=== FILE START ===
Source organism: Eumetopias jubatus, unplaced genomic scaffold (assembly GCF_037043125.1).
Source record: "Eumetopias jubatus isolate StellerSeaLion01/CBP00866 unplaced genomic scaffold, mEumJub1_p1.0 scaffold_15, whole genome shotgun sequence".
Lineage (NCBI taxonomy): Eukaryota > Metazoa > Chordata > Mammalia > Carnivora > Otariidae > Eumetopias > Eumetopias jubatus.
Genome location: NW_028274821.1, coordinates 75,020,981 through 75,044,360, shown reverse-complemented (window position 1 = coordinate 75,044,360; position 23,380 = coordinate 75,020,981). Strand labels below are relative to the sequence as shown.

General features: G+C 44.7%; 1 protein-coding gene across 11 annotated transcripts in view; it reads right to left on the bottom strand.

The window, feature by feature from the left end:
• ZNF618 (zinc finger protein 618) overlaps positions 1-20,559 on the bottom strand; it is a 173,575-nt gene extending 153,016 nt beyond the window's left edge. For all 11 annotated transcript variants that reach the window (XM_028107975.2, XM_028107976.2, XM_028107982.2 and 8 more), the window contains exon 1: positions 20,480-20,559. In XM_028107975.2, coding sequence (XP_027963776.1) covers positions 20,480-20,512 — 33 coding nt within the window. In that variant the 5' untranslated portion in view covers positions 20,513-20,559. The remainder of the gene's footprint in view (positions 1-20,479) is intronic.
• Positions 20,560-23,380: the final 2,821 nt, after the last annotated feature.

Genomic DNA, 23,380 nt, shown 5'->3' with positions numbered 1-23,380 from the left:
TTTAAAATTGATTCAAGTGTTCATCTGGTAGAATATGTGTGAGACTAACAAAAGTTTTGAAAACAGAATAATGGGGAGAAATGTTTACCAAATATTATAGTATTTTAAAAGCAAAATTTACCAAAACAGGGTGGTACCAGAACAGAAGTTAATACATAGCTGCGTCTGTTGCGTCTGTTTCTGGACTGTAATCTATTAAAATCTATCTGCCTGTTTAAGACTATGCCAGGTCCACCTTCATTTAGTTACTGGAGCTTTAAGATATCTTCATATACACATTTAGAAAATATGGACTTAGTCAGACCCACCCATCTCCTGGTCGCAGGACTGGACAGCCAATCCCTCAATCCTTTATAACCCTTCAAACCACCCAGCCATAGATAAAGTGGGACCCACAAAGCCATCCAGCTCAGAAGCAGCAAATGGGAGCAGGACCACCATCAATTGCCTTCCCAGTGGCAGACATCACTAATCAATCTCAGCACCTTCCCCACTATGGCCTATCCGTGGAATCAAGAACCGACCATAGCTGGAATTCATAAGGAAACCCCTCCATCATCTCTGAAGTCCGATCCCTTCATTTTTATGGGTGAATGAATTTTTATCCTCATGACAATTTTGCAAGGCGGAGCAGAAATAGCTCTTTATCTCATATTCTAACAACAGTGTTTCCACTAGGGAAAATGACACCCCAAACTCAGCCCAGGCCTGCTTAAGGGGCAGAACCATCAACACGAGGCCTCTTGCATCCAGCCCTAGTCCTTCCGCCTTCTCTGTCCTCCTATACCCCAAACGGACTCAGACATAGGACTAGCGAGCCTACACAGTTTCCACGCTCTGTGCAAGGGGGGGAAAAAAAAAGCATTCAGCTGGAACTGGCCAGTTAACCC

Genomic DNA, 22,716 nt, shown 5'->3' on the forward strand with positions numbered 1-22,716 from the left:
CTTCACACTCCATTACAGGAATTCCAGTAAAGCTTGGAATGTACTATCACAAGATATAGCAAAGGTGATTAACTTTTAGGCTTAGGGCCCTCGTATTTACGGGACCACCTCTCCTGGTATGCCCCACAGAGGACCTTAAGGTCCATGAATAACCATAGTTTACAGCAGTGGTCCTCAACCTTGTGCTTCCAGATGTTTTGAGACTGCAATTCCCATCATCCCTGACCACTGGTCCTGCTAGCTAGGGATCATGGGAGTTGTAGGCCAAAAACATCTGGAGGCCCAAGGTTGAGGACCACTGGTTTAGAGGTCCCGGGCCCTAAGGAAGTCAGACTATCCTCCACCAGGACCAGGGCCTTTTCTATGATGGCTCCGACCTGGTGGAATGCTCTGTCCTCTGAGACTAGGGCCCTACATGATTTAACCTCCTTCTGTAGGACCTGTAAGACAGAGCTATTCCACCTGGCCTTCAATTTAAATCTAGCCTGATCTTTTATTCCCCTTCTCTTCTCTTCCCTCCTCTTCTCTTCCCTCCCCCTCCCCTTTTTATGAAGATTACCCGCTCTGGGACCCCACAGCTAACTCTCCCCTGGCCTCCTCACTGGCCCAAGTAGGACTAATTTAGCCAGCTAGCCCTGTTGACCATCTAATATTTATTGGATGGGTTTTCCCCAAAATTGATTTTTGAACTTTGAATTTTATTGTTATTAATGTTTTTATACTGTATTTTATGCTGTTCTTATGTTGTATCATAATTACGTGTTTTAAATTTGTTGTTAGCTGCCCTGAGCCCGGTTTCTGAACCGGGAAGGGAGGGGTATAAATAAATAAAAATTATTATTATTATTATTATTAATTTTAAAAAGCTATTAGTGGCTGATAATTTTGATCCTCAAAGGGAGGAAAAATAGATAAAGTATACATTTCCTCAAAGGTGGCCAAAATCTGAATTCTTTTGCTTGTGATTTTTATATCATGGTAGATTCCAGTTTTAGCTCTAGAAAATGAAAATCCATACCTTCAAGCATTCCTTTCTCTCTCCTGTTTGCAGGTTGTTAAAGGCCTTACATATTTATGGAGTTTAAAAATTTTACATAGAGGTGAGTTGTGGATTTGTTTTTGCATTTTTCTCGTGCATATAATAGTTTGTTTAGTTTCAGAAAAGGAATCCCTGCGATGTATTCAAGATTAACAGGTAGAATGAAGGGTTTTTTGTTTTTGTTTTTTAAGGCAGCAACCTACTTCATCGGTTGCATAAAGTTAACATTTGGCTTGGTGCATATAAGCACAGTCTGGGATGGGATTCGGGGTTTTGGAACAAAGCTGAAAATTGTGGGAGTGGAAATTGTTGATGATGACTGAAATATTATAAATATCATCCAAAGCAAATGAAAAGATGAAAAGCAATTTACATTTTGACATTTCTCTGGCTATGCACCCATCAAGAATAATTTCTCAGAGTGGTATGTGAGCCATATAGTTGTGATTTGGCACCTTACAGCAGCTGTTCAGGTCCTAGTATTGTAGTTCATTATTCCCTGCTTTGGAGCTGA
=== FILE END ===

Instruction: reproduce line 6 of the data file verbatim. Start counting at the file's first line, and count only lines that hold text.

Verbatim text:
The window, feature by feature from the left end: